U.S. Should Make the First Move on Reopening Consulates, Chinese Envoy Says
What’s new: Chinese Ambassador to the U.S. Cui Tiankai told China’s national broadcaster CCTV on Tuesday that Beijing and Washington have not yet engaged in talks on reopening each other’s consulates that were closed last year in a tit-for-tat diplomatic confrontation.
Cui said that the new U.S. administration under President Joe Biden, who took office last week, should take the first step in correcting the current situation as a good faith gesture. Previously, Cui had signaled during a think tank event in December that China was willing to consider reopening the U.S. consulate if Washington reciprocated.
In July, the U.S. State Department ordered China to close its Chinese consulate in Houston while accusing the diplomatic mission of “illegal spying and influence operations.” In response, China’s foreign ministry subsequently told the U.S. to close its consulate in Chengdu in the southwestern province of Sichuan.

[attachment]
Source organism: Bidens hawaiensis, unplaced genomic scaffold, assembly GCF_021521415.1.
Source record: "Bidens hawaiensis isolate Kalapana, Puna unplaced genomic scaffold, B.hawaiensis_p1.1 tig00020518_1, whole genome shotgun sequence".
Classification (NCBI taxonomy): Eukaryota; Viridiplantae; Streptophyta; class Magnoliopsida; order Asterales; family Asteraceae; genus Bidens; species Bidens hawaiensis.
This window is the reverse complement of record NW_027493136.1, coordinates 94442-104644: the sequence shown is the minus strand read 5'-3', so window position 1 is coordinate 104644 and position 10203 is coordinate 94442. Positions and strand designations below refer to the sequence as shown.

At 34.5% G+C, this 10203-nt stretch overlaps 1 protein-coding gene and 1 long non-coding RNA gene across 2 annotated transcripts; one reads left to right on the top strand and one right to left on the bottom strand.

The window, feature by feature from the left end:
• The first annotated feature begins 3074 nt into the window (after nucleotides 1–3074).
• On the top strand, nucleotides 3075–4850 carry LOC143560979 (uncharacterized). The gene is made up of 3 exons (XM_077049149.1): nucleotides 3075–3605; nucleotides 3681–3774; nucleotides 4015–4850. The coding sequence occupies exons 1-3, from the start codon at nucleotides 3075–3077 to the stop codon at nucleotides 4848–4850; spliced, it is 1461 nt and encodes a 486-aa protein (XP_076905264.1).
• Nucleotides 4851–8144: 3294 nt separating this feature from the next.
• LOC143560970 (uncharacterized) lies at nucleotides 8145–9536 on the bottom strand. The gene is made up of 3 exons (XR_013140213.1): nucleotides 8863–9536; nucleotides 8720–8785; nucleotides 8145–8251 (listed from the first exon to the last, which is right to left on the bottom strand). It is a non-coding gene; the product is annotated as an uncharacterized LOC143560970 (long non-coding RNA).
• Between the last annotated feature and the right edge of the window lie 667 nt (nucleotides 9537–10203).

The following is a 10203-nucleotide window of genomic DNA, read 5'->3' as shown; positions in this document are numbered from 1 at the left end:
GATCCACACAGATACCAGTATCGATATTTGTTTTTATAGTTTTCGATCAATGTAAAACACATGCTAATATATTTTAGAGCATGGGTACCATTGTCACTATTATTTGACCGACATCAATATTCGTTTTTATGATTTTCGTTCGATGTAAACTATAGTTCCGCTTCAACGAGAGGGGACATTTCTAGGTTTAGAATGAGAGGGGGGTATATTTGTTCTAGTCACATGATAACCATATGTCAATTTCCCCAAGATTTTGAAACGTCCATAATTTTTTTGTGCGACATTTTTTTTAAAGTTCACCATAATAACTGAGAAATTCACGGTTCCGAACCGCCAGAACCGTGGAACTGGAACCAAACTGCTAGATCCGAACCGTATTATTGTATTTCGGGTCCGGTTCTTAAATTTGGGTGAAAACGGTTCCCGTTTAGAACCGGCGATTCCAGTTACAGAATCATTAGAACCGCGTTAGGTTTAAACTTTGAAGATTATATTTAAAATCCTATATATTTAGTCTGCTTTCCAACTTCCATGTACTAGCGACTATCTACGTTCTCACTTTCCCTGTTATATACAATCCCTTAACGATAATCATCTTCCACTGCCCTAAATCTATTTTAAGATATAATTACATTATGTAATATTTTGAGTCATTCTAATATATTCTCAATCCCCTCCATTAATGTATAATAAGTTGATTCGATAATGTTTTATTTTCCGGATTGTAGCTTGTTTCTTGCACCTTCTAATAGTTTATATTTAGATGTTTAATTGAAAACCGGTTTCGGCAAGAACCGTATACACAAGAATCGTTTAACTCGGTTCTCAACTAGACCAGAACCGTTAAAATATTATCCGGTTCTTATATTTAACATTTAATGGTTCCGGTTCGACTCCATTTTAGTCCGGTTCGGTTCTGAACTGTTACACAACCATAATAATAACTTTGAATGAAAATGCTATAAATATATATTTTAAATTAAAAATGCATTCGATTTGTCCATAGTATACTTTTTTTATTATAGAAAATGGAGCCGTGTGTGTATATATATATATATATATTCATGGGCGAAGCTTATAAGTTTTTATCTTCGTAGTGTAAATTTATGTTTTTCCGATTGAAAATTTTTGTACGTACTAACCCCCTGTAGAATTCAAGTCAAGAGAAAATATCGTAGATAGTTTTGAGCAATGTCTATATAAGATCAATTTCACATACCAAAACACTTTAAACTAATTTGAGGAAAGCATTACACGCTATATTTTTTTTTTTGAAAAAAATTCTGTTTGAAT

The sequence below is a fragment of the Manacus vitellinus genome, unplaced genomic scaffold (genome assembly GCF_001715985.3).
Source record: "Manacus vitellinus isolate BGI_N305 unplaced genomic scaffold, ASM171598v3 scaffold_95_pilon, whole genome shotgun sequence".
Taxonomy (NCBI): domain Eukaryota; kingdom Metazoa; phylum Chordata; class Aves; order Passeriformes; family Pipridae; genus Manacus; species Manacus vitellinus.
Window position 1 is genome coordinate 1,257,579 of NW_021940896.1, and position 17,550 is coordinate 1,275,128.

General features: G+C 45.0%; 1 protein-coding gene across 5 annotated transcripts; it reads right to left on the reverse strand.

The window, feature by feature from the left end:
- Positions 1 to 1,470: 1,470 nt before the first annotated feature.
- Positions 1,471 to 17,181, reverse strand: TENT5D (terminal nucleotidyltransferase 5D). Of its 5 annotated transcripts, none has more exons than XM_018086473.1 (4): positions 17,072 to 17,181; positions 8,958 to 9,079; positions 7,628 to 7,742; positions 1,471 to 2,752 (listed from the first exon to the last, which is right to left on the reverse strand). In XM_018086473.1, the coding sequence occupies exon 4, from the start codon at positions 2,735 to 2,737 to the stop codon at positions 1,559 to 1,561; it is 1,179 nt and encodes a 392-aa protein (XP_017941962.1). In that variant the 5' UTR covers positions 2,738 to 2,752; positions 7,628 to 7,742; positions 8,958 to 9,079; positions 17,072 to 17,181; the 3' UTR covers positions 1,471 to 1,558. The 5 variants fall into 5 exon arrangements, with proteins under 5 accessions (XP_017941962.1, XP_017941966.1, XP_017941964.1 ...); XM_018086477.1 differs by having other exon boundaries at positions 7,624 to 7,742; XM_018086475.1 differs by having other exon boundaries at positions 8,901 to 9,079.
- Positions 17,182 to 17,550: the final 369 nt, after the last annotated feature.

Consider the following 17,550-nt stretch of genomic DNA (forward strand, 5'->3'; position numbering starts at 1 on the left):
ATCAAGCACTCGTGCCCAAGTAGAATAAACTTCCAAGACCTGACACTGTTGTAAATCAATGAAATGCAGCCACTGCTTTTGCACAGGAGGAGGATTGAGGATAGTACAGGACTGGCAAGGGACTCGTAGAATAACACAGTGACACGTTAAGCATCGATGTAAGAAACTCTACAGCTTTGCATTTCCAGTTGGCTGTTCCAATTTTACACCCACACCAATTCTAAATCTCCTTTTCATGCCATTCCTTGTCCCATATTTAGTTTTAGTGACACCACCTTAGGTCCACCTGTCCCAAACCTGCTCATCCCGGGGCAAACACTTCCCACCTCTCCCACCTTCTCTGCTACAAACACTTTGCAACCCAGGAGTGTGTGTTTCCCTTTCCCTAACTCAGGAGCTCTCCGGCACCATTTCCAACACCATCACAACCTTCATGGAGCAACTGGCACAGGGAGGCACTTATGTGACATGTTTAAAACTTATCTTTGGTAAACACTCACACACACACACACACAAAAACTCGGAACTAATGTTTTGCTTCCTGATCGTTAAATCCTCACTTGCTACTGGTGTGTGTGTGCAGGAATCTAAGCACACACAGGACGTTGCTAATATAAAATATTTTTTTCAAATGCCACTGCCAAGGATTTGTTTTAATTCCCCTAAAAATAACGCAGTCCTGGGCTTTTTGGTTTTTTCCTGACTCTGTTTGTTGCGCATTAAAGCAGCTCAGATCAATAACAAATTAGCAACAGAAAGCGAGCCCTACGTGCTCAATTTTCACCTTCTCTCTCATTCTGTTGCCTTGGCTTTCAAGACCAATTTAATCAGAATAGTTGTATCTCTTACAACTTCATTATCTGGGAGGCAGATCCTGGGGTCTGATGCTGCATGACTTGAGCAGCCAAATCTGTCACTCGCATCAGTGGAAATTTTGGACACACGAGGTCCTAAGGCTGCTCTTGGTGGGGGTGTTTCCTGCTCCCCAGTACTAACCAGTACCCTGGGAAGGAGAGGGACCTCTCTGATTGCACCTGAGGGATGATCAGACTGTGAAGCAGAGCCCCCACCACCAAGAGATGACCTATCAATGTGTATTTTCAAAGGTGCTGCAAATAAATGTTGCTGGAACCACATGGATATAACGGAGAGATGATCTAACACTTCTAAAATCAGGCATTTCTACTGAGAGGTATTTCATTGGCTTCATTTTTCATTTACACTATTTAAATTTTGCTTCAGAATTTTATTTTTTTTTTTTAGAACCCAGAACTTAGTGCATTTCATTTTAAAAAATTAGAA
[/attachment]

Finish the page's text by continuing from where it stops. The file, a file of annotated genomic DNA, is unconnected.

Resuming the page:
What’s more: Cui also responded to White House press secretary Jennifer Psaki’s comment Tuesday that the Biden administration will approach its relations with Beijing with “patience” and plans to review hardline policies adopted by former President Donald Trump.
Cui said that he hoped the Biden administration could reflect on the U.S.’ China policy in recent years and take a “positive, constructive and forward-looking” view on their bilateral relations.
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